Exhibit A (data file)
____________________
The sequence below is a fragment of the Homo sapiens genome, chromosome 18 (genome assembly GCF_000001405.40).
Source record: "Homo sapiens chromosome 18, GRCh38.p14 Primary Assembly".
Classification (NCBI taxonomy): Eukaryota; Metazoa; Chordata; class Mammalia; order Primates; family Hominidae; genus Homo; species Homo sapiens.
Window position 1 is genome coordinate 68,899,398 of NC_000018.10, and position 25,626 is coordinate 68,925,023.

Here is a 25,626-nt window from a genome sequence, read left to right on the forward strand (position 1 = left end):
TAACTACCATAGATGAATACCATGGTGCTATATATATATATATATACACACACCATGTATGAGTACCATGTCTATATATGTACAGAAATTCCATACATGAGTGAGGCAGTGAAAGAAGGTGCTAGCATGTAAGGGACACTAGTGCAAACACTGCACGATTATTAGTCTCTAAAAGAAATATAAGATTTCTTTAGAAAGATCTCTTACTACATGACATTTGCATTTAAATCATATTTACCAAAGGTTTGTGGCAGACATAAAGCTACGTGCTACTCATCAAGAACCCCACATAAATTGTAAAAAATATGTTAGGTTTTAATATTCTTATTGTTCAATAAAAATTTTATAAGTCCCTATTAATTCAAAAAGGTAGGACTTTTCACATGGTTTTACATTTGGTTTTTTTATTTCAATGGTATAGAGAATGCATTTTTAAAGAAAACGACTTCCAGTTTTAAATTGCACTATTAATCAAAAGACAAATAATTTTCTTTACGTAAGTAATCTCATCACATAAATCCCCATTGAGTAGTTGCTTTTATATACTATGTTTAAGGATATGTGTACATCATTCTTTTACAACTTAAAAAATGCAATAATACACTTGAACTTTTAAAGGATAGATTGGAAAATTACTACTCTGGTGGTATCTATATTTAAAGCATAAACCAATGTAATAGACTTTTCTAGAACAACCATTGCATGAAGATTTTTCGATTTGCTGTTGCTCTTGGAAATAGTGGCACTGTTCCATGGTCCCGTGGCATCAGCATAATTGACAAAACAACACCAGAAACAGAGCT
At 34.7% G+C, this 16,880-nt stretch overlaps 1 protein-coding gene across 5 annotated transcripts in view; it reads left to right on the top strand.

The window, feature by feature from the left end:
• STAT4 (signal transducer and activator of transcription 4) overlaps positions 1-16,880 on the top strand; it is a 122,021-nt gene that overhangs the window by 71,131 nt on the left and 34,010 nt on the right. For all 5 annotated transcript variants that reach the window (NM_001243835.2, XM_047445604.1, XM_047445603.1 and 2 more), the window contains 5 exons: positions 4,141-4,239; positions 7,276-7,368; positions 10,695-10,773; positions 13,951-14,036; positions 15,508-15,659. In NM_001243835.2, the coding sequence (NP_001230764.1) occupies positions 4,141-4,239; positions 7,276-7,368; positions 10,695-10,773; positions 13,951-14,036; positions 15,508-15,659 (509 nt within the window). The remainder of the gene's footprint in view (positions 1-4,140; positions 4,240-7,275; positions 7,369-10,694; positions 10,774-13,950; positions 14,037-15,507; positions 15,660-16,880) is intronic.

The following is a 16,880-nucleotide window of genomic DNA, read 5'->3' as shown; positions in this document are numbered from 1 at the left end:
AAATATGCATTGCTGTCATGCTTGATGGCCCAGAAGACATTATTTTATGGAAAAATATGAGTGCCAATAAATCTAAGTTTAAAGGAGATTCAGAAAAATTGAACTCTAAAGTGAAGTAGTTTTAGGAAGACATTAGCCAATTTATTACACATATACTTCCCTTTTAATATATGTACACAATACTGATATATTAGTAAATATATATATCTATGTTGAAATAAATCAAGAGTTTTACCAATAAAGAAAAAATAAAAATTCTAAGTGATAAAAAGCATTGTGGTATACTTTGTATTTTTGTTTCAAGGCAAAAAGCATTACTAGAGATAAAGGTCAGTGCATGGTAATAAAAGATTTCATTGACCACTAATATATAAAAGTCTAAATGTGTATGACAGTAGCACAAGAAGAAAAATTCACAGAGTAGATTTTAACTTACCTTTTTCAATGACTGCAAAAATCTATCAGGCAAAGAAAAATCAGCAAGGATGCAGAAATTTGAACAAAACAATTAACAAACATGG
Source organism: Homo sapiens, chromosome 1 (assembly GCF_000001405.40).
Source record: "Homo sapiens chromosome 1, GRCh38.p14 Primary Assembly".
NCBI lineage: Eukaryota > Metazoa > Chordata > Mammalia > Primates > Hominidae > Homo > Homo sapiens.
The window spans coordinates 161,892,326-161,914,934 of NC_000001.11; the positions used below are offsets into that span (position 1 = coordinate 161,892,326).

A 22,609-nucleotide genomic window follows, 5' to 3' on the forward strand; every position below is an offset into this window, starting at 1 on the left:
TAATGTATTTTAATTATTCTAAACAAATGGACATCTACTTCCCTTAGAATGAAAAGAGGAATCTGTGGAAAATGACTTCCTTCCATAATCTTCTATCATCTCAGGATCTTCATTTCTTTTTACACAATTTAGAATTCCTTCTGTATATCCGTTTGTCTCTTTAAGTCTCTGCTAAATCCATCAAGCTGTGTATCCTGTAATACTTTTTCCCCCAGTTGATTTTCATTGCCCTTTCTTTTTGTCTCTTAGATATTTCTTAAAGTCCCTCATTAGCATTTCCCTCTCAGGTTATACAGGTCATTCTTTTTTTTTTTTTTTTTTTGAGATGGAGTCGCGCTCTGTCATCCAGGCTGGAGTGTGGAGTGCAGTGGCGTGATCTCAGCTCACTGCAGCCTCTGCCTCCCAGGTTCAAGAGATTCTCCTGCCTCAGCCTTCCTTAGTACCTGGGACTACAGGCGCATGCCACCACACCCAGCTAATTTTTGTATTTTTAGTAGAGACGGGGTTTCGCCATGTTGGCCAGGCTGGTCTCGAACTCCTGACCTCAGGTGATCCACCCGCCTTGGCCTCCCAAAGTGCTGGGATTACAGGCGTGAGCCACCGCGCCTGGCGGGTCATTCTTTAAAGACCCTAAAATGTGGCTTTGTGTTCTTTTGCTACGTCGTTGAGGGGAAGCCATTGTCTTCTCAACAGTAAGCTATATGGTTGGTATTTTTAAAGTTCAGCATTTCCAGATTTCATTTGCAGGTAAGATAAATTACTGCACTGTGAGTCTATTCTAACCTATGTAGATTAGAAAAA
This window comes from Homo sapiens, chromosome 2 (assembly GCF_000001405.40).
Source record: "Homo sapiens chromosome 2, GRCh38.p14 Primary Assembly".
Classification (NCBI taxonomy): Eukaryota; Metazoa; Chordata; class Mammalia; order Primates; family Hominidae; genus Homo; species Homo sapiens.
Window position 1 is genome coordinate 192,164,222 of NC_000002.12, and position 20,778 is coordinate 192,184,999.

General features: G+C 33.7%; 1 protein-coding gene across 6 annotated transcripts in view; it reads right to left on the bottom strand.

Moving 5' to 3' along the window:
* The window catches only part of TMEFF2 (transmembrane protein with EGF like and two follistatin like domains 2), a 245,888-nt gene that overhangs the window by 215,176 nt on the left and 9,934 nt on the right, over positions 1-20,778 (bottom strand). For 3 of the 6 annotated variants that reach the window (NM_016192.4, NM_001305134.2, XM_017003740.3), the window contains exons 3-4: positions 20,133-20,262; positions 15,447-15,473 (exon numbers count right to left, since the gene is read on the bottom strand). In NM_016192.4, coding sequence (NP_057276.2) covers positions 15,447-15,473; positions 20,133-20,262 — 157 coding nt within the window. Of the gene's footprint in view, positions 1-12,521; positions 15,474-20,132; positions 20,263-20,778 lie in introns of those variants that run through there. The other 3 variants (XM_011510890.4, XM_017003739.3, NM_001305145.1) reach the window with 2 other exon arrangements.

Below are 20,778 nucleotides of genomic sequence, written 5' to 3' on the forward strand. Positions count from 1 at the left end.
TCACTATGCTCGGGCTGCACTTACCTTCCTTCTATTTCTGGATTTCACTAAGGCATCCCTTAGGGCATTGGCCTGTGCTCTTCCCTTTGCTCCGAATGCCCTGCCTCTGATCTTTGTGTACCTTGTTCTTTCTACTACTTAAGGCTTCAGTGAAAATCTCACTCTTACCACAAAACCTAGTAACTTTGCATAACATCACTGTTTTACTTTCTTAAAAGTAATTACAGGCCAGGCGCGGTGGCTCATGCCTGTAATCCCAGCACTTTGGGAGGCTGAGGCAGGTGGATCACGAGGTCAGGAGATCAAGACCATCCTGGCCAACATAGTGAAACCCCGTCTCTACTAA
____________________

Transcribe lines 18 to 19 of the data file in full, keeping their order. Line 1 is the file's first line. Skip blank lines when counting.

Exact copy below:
This window comes from Homo sapiens, chromosome 2 (assembly GCF_000001405.40).
Source record: "Homo sapiens chromosome 2, GRCh38.p14 Primary Assembly".